19 August 2015

The arguments for NHS e-cigarettes are all smoke and mirrors


Roll up, roll up, it’s time to give away some more free stuff, folks!

This time it’s e-cigarettes, which public health officials want to hand out on NHS prescription to anyone who wants them.

This must be an excellent idea. After all, smoking real cigarettes is very bad for people’s health and most people who use e-cigarettes do so in a bid to kick their nasty habit. So, instead of spending billions of pounds treating smokers for lung cancer and heart disease, the NHS will instead spend a hundred million or so handing out free e-cigarettes to smokers instead.

It makes financial sense and it will improve public health at the same time so who could possibly argue with that?

Well, anyone with any common sense. Just because you believe in the NHS, its values and, crucially, in the health care it offers being free at the point of need, that doesn’t mean you shouldn’t, as a taxpayer, expect value for money for every pound you pay into Treasury coffers.

There is, quite simply, no need for the NHS to start handing out e-cigarettes on prescription to anyone. Yet the argument from Public Health England goes like this: smoking is harmful and we need people to give up the habit. E-cigarettes are 95 per cent less harmful than tobacco, so therefore if we offer e-cigarettes on prescription, we will encourage more people to give up.

Which sounds fine and dandy except, by the same logic, are we going to hand out free oranges to people who choose to spend all their money on chocolate? After all, oranges are much better for you, and if you fill up on oranges, you won’t have room to eat too many bars of Dairy Milk and will be healthier. Yet no one is offering free oranges out, last I heard anyway. Equally, cars are much safer than motorbikes. So shall we start handing out free cars to motorcycle owners in a bid to keep them safer on the roads? No, of course not.

In a free society, people are free to make their own choices and some people will make bad choices but, just because they have made those bad choices, it doesn’t logically follow that the rest of us should pick up the bill for them to be cajoled into the right choices. If you want the freedom to smoke, you also have to accept the responsibility for giving up. If you can afford to smoke, you can afford to pay the costs of kicking the habit too.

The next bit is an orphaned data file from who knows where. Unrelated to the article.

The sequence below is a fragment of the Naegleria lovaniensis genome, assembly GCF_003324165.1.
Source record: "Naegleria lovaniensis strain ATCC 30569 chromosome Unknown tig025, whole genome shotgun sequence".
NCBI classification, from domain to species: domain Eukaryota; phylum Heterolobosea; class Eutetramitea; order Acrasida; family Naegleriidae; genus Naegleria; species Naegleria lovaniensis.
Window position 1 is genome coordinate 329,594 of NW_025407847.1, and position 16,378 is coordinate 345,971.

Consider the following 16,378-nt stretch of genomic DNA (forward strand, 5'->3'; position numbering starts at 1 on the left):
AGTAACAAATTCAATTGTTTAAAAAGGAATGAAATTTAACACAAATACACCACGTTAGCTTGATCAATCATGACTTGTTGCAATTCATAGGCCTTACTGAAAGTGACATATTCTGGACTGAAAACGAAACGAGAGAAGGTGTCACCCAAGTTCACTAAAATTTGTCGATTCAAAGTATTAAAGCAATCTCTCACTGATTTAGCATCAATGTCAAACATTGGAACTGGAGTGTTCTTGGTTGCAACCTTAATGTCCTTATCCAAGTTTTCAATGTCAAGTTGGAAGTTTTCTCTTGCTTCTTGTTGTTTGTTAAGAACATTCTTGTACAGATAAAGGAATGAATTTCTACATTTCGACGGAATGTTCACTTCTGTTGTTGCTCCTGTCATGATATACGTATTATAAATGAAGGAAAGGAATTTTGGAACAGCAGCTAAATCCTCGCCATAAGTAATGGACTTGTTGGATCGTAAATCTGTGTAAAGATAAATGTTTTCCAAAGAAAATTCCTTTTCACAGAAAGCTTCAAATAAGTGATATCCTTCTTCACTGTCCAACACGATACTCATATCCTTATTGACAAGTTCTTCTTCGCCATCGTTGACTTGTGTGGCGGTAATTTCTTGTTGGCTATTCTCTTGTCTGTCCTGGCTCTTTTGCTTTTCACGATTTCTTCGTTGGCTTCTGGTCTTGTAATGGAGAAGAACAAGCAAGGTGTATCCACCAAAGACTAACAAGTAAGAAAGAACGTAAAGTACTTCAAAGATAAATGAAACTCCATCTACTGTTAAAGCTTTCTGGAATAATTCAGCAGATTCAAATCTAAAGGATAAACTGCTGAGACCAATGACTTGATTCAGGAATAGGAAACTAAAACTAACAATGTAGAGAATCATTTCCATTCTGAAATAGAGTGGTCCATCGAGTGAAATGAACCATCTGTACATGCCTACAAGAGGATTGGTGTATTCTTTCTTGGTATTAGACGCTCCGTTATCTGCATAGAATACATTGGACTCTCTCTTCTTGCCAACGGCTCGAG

Ah, but don’t smokers contribute more than enough through tobacco taxes – £12.3bn annually – to cover the costs of their NHS treatment? Yes, but that’s beside the point. After all, we don’t offer extra NHS medicines or procedures to millionaires simply because they have paid more taxes than the low paid, so why should smokers, who have paid more in tobacco duties, be a special case?

Anyway, the biggest single contribution smokers make towards Treasury coffers isn’t the tobacco duty or the VAT they pay. That doesn’t quite cover all of the huge costs of treating smoking-related illnesses as well as the many years some smokers spend too sick to work, living on benefits and paying no income tax, which has been estimated at £14bn a year. No, the real contribution smokers make is that most of them will die prematurely of a smoking-related disease. 80,000 of them in England every year to be exact. That means that while the rest of us are likely to spend years, or even decades, claiming our state pensions, smokers won’t, thereby saving billions from the welfare budget – which is very generous of them.

But that still doesn’t justify handing out taxpayers’ hard earned cash through the NHS to people who simply don’t need it. If you can afford to spend £2,900 a year on a 20-a-day habit for years then you can definitely afford to buy your own, cheaper e-cigarettes to help you give up – or your own nicotine patches, nicotine gum for that matter.

We know that smokers who are genuinely motivated to kick the habit will happily spend their own money on e-cigarettes. How? Because most of the 2.6 million adults in the UK who use e-cigarettes are current or former smokers and bought their e-cigarettes using their own hard-earned cash. Does it really make sense to use taxpayers’ money to give away something that people don’t need, that they can readily afford and are already choosing to buy for themselves?

If Public Health England really believe that is a good way to spend scarce NHS resources, then their reasoning has disappeared in a puff of e-cigarette smoke.

Julia Hartley-Brewer is a journalist and broadcaster. A former political editor and LBC Radio presenter, she is a regular on TV shows such as Question Time and Have I Got News For You, and on Radio 4’s Any Questions.